05311-19 Gregson v Sunday Herald

    • Date complaint received

      12th December 2019

    • Outcome

      No breach - after investigation

    • Code provisions

      1 Accuracy

Decision of the Complaints Committee 05311-19 Gregson v Sunday Herald

Summary of Complaint

1. Pete Gregson complained to the Independent Press Standards Organisation that The Sunday Herald breached Clause 1 (Accuracy) of the Editors’ Code of Practice in two articles headlined “Scots Labour ‘branch office’ powerless to fight anti-Semitism” and “Scottish Labour's lack of power to fight antisemitism ‘beggars belief’” published on 14 July 2019.

2. The first article reported that senior Labour figures and Jewish leaders had said that Scottish Labour must be more of a branch office if it is to tackle antisemitism. It reported on the complainant’s expulsion from his trade union and his subsequent suspension by the Labour Party. It explained that he had been expelled from his trade union “for anti-Semitic remarks and abuse of one Jewish employee”. The article also reported that he had said that the “Holocaust was exaggerated for political gain” The article stated that he had since set up LAZIR (Labour Against Zionist Islamophobic Racism) “at Labour Party HQ” and contained criticism from a number of sources in Scotland with regards to the way in which the Labour Party was dealing with the situation involving the complainant.

3. The second article repeated these claims, however it also included comments from members of the trade union, including a chief who expressed the view that the complainant should also have been expelled from the Labour Party. The statement attributed to the complainant within this article was that the “Holocaust was exaggerated”. The article also stated that the complainant had started a petition calling Israel a “racist endeavour”, which the article explained is a term which, under the IHRA definition, is anti-Semitic. The article also made reference to an interview in which the complainant had called the Jewish trade union employee a “Crazy Zionist”.

4. The articles appeared in substantially the same format online with the headlines: “Row over Scottish Labour ‘branch office’ which is ‘powerless’ against anti-Semitism” and “Labour anti-Semitism row: Scots activist who claims 'Holocaust was exaggerated' formed anti-Zionist group while suspended”

5. The complainant said that the articles were inaccurate as they “promoted the idea” that he was anti-Semitic, which he said was untrue. He said that the statement regarding the exaggeration of the Holocaust was inaccurately quoted in the articles; as he had actually said that he believed “Israel exaggerated the Holocaust for political ends.” He also said that reference to LAZIR being set up at the Labour Party HQ was incorrect as it had been set up outside of the HQ and outside of working hours. Further, LAZIR operated independently and not under the Labour Party banner. However, he acknowledged that in order to receive full membership within the organisation, a member also needed to be a member of the Labour Party. Whilst he accepted that he had called the trade union employee a “Crazy Zionist”, he denied that it was a “targeted attack” and abusive as reported by the publication.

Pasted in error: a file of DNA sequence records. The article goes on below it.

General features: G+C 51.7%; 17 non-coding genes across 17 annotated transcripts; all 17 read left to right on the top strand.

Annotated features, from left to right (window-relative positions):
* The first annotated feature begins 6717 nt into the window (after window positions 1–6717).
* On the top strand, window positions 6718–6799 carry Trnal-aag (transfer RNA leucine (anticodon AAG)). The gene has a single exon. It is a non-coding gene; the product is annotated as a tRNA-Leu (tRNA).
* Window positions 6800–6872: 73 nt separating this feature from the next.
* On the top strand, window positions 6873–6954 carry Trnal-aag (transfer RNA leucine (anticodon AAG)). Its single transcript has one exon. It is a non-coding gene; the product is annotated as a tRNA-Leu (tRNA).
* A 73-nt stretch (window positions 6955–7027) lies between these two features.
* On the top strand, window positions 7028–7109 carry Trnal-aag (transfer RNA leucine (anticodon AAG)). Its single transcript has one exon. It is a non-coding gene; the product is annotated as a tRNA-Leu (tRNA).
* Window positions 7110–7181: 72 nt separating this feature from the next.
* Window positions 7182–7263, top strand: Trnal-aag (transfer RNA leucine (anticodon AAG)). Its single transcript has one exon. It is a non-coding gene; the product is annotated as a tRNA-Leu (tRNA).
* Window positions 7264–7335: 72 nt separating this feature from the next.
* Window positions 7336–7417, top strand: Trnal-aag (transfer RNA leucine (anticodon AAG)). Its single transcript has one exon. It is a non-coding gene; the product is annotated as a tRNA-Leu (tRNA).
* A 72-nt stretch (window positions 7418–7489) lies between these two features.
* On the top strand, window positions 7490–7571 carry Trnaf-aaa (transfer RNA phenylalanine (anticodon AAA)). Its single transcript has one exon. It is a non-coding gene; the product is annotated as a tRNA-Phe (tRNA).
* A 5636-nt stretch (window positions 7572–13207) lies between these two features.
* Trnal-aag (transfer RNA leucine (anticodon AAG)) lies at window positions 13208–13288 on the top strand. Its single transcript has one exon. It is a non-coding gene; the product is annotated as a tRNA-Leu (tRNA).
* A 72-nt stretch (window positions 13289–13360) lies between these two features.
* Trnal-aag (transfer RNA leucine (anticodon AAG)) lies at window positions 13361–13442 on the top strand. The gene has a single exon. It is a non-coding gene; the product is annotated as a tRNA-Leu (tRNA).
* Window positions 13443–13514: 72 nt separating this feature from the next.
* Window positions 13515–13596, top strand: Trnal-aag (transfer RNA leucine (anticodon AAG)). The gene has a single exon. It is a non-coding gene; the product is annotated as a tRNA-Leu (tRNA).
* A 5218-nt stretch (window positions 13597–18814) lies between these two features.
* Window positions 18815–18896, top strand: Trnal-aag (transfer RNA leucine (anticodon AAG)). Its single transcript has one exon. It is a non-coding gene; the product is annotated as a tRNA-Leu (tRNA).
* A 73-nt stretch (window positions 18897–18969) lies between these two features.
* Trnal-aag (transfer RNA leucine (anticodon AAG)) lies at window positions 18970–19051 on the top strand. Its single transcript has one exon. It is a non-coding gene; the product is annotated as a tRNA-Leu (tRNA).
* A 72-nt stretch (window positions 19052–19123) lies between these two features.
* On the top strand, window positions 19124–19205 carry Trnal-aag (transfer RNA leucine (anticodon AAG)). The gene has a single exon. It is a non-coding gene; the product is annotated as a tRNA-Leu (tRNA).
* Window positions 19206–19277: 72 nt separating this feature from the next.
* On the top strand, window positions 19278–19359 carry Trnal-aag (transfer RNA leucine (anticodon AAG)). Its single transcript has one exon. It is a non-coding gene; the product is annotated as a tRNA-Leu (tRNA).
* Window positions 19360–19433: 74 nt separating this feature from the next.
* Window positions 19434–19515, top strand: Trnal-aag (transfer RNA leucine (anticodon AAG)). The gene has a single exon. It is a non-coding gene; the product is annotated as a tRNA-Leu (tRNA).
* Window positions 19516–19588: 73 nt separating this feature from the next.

6. The complainant also raised concerns that the articles were unbalanced as they had only presented the side of the union and the Labour Party. He said that he only accepted the Oxford English Dictionary definition of anti-Semitism, and when his comments are viewed in light of this definition, he did not believe his remarks constituted anti-Semitism. The complainant provided correspondence from the trade union to support his claim that he did not agree with the IHRA definition. He also raised concerns that the publication had used unnamed sources and requested that their identity be revealed.

7. The publication did not accept that it had breached Clause 1. It stated that the articles accurately reported that he had been expelled from the trade union for anti-Semitic remarks and the abuse of a Jewish female employee of the union. It relied upon the SACC’s coverage of the matter which confirmed that the Scotland Secretary for the trade union had alleged that comments the complainant had made amounted to anti-Semitism. It also relied upon comments made by a trade union member referencing targeted attacks which he said the complainant had made on the Jewish employee. Furthermore, they pointed to a video on YouTube in which the complainant stated Israel was a “racist country”. The publication also did not accept that it inaccurately reported the formation of the LAZIR movement; neither of the articles had stated that  it was set up inside Labour HQ- stating it was formed at the HQ would include outside of the building. It also pointed to the fact that it had quoted a Labour source who stated that it was not affiliated to the Labour Party despite the complainant not referencing this when given the right to reply before the article was published.